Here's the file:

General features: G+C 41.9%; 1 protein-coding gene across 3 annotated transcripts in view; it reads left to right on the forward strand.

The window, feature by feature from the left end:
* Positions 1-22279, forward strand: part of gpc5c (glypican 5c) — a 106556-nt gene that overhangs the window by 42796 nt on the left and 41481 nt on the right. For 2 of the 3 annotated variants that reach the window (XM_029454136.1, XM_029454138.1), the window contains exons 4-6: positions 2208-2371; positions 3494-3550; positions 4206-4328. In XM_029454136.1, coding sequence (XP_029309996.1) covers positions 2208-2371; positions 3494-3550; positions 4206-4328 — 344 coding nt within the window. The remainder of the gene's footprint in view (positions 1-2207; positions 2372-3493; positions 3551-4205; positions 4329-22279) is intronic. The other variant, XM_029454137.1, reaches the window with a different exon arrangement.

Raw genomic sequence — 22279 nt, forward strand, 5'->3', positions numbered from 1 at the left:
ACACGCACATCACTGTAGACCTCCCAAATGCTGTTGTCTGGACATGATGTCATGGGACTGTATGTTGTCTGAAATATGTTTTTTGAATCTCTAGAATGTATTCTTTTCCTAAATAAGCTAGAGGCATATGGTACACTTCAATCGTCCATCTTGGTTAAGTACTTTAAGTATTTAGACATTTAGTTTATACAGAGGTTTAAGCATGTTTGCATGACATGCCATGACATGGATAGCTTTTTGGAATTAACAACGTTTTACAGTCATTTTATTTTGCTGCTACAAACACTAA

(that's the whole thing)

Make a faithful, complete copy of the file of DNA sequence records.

General features: G+C 41.9%; 1 protein-coding gene across 3 annotated transcripts in view; it reads left to right on the forward strand.

The window, feature by feature from the left end:
* Positions 1-22279, forward strand: part of gpc5c (glypican 5c) — a 106556-nt gene that overhangs the window by 42796 nt on the left and 41481 nt on the right. For 2 of the 3 annotated variants that reach the window (XM_029454136.1, XM_029454138.1), the window contains exons 4-6: positions 2208-2371; positions 3494-3550; positions 4206-4328. In XM_029454136.1, coding sequence (XP_029309996.1) covers positions 2208-2371; positions 3494-3550; positions 4206-4328 — 344 coding nt within the window. The remainder of the gene's footprint in view (positions 1-2207; positions 2372-3493; positions 3551-4205; positions 4329-22279) is intronic. The other variant, XM_029454137.1, reaches the window with a different exon arrangement.

Raw genomic sequence — 22279 nt, forward strand, 5'->3', positions numbered from 1 at the left:
ACACGCACATCACTGTAGACCTCCCAAATGCTGTTGTCTGGACATGATGTCATGGGACTGTATGTTGTCTGAAATATGTTTTTTGAATCTCTAGAATGTATTCTTTTCCTAAATAAGCTAGAGGCATATGGTACACTTCAATCGTCCATCTTGGTTAAGTACTTTAAGTATTTAGACATTTAGTTTATACAGAGGTTTAAGCATGTTTGCATGACATGCCATGACATGGATAGCTTTTTGGAATTAACAACGTTTTACAGTCATTTTATTTTGCTGCTACAAACACTAA